Regina Yau, Founder and President of The Pixel Project, a “complete virtual, volunteer-led global nonprofit organisation whose mission is to raise awareness, funds and volunteer power for the cause to end violence against women” recently wrote that her charity uses “positive images, ideas and strategies to power our campaigns and empower survivors and supporters to take action. From music to photography to cupcakes, our campaigns make people smile while mobilising musicians, photographers and independent businesses to spread awareness in their communities and raise funds for the cause.”
The same article in Guardian Professional that includes Regina’s quote states that, “done right, positive campaigns build goodwill, generate conversation and galvanise the layperson to take action.” The piece provides the example of the It Gets Better Project, founded by American columnist Dan Savage to prevent teenage suicides. The site gained popularity when it “went viral” (spreading rapidly through the population by being frequently shared) with people sending messages of optimism on YouTube to the teenagers. According to the article, there was “no advertising spend, no distressing imagery, no guilt-tripping – just word-of-mouth and a platform anybody can use to participate in the cause.”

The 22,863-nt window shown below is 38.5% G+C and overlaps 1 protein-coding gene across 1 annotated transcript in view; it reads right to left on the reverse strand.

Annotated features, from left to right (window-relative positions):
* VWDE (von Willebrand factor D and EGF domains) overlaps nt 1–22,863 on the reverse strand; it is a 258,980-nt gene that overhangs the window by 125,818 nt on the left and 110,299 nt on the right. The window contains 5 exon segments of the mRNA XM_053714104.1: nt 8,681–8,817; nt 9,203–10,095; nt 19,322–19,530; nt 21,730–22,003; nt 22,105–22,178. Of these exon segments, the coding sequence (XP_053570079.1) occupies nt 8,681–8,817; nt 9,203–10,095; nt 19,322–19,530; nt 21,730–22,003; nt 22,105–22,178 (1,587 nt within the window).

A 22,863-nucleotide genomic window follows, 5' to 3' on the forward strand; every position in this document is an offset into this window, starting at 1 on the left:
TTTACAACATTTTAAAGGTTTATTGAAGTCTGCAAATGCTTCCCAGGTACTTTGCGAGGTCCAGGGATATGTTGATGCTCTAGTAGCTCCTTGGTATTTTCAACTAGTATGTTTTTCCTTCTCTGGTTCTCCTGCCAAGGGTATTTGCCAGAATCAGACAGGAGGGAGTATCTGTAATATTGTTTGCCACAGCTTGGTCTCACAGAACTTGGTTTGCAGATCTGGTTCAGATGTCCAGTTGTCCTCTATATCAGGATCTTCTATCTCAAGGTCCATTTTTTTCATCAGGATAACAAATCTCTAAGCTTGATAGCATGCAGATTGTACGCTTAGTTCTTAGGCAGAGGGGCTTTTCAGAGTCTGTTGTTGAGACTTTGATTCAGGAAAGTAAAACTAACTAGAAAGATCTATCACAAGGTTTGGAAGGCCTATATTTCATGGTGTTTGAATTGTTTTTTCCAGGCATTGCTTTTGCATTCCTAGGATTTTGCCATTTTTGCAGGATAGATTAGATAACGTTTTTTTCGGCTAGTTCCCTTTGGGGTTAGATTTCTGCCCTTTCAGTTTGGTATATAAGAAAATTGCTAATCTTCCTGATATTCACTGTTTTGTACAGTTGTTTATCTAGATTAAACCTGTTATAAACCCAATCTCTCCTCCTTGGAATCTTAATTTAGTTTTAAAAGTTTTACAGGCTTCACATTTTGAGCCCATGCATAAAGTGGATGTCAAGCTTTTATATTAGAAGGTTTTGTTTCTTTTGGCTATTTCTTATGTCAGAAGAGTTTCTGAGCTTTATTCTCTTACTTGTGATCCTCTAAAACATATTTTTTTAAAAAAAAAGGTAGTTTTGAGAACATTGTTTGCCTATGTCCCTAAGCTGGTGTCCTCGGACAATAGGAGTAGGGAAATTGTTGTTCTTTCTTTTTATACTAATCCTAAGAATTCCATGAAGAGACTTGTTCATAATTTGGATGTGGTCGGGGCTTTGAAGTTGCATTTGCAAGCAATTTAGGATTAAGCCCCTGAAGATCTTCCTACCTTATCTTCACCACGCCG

That’s the power of the positive. And it’s just one more example of how spreading hope and constructive messages and news can turn into positive campaigns for the greater good.